SLs core stage at Stennis
The core stage of the first SLS being installed on a test stand at the Stennis Space Center earlier this year. Work on the SLS there is suspended as the center moved to Stage 4 of NASA's pandemic response plan. Credit: NASA/SSC

WASHINGTON — Despite a weather-related pause in testing work, NASA still hopes to complete the Green Run test of the Space Launch System core stage in October, keeping its first launch on track for late next year.

NASA said Aug. 24 that it suspended work on the SLS core stage at the Stennis Space Center in Mississippi because of concerns about two tropical storms, Laura and Marco, in the Gulf of Mexico. While Marco has since dissipated, Laura is projected to strengthen into a major hurricane and make landfall Aug. 27 near the Texas-Louisiana border. Gusty winds and heavy rain could still extend east toward Stennis.

At the time NASA halted work, teams were working on tests of the thrust vector controls on the stage and performing leak checks, Kathy Lueders, NASA associate administrator for human exploration and operations, said in an Aug. 25 presentation at the American Institute of Aeronautics and Astronautics (AIAA) Propulsion and Energy conference online. That work was leading up to the last two major tests of the overall Green Run campaign, a wet dress rehearsal where the stage is loaded with liquid hydrogen and liquid oxygen propellants, followed by a full-duration static-fire test of the stage.

“I’m still hopeful we’ll do wet dress in September,” she said. “If we get through wet dress in September, we’re in a good spot to be able to do our hot fire by the end of October.”

If that schedule holds, Lueders said the core stage would then arrive at the Kennedy Space Center in Florida in January for a launch of the Artemis-1 mission currently expected in November 2021. In a separate conference webinar Aug. 24, Lueders said there was “some margin” in that schedule leading up to the Artemis-1 launch.

Lueders said in her presentation that another issue for SLS is the ability of the supplier base to meet NASA’s needs as it seeks to increase production of the heavy-lift rocket, a situation that has only gotten worse during the pandemic. “We’re really having a hard time with parts of our supplier base. It was tough six months ago, but it’s really, really tough now.”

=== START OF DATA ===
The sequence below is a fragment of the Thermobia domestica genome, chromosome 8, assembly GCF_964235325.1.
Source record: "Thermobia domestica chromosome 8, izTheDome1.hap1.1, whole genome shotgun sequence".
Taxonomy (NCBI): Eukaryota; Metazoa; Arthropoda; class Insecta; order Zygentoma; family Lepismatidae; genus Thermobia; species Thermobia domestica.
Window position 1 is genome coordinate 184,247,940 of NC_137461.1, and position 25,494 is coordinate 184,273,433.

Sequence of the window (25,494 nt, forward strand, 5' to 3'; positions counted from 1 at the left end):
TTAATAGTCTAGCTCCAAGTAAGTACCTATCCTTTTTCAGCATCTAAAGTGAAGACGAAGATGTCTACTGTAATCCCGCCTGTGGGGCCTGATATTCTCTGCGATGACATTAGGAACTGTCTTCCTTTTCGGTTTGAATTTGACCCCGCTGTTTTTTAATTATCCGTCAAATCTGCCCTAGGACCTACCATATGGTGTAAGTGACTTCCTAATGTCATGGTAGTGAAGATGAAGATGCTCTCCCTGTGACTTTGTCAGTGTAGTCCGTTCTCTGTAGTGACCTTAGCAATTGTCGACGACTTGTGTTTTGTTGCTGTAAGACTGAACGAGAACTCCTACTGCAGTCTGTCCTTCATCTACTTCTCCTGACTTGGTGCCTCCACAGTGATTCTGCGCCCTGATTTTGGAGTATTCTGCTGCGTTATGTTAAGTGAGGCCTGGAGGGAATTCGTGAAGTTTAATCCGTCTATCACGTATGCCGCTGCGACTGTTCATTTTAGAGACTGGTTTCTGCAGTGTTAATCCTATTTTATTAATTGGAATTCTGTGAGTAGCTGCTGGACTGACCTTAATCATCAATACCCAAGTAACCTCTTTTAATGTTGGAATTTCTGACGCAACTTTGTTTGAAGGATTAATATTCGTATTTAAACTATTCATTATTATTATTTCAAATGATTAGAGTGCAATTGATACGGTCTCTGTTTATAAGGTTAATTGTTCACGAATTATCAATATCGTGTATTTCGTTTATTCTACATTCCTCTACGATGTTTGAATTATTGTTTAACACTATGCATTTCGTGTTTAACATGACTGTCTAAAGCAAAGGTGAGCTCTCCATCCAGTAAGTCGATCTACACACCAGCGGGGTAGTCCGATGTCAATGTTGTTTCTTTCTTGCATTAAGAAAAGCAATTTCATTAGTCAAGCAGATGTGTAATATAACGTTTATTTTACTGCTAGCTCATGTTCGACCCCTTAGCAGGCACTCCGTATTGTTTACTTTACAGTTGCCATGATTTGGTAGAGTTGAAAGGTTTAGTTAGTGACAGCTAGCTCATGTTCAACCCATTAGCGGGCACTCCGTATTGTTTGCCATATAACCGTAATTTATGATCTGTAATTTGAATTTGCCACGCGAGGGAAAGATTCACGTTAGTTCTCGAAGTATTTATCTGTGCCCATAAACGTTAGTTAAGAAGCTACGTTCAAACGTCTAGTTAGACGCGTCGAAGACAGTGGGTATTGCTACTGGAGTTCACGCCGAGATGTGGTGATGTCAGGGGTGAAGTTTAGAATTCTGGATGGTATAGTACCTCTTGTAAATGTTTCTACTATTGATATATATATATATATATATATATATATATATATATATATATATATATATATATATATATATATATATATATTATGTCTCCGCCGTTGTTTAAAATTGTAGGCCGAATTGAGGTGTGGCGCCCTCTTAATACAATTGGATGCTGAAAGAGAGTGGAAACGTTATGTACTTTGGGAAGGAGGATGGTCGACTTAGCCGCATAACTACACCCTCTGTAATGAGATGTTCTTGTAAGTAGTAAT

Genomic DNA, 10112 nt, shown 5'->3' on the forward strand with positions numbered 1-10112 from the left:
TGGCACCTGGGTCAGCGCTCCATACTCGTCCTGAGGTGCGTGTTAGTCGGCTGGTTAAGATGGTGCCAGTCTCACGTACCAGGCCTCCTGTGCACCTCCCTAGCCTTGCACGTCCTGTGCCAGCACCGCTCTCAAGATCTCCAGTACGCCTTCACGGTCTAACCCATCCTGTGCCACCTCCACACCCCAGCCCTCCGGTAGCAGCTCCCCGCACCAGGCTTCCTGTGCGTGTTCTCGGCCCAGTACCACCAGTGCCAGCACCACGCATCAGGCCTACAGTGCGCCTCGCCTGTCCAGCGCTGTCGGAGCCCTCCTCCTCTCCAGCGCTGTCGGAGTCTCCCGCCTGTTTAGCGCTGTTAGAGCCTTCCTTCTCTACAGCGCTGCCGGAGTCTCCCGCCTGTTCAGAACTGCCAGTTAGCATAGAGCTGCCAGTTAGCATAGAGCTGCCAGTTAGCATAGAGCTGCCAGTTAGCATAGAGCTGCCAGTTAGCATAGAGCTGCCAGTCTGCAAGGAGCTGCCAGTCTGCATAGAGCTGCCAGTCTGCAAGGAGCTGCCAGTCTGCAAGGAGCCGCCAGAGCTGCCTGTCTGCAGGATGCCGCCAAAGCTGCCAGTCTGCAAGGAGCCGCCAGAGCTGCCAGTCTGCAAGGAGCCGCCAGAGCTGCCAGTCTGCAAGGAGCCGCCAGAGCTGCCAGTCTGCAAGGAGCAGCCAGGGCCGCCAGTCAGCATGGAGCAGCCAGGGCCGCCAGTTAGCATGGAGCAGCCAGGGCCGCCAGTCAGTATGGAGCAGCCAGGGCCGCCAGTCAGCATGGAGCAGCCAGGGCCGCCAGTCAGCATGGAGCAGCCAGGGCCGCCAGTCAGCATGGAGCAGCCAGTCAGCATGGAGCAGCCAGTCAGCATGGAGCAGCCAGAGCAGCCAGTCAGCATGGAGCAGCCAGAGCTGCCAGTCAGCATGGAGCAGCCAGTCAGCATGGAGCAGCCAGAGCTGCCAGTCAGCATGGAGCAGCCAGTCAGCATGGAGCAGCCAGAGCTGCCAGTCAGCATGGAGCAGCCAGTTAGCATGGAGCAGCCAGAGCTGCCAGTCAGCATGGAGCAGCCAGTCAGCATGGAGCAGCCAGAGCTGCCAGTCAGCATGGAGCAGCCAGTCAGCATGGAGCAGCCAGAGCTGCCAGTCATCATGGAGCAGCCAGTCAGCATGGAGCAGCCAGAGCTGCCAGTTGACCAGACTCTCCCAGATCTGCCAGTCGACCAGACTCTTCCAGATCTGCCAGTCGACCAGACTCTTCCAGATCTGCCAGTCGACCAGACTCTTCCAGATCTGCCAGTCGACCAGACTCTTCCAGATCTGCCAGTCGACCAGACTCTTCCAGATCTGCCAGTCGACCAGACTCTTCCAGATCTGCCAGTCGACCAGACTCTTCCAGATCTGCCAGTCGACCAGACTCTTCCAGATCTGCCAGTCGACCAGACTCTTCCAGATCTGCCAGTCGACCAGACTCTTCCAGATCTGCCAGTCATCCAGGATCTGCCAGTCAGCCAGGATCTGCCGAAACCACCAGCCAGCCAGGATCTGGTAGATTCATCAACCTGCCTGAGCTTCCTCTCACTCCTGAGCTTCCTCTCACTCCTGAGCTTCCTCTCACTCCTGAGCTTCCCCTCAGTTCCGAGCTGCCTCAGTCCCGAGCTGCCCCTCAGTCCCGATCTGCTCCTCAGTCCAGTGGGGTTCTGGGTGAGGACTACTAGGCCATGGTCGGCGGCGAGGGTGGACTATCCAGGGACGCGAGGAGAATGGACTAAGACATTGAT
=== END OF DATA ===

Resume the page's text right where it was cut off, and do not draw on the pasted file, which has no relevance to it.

She attributed those supply chain issues to the growing demand for aerospace components given launch vehicle and spacecraft projects by several companies. “It’s a blessing and a curse having lots of vehicles getting ready at the same time,” she said. “It’s been a big pull on our supplier base.”

Another major challenge facing Lueders is the Human Landing System (HLS) program to develop lunar landers for the Artemis missions. From a technical standpoint, the work is going well with Blue Origin, Dynetics and SpaceX, which won HLS awards in April. “Our Human Landing System teams have hit every single one of their milestones” so far, she said.

A bigger challenge may be funding, given that the House provided only 20% of NASA’s requested $3.3 billion for HLS in its version of a fiscal year 2021 spending bill approved last month. Senate appropriators are expected to work on their version of the bill in September.

“The big challenge is going to be to see where we end up with our final appropriations, and then we’ll have to make some decisions,” Lueders said in the Aug. 24 webinar, acknowledging that getting only a fraction of their requested funding “makes it tough.”

For now, she said NASA was going to focus on the ongoing HLS work, and the proposals those companies will submit to continue development when the current HLS awards end early next year. “We’ll need to make some decisions when we have a better idea of how much funding we have,” he said.

Dealing with problems, though, is nothing new for the Artemis program. Lueders noted that the latest pause in core stage testing came after a hiatus this spring because of the coronavirus pandemic. Technical issues caused far more extensive problems earlier in the vehicle’s development. “I tell people, ‘Let me know when the locusts show up.’”

Jeff Foust writes about space policy, commercial space, and related topics for SpaceNews. He earned a Ph.D. in planetary sciences from the Massachusetts Institute of Technology and a bachelor’s degree with honors in geophysics and planetary science...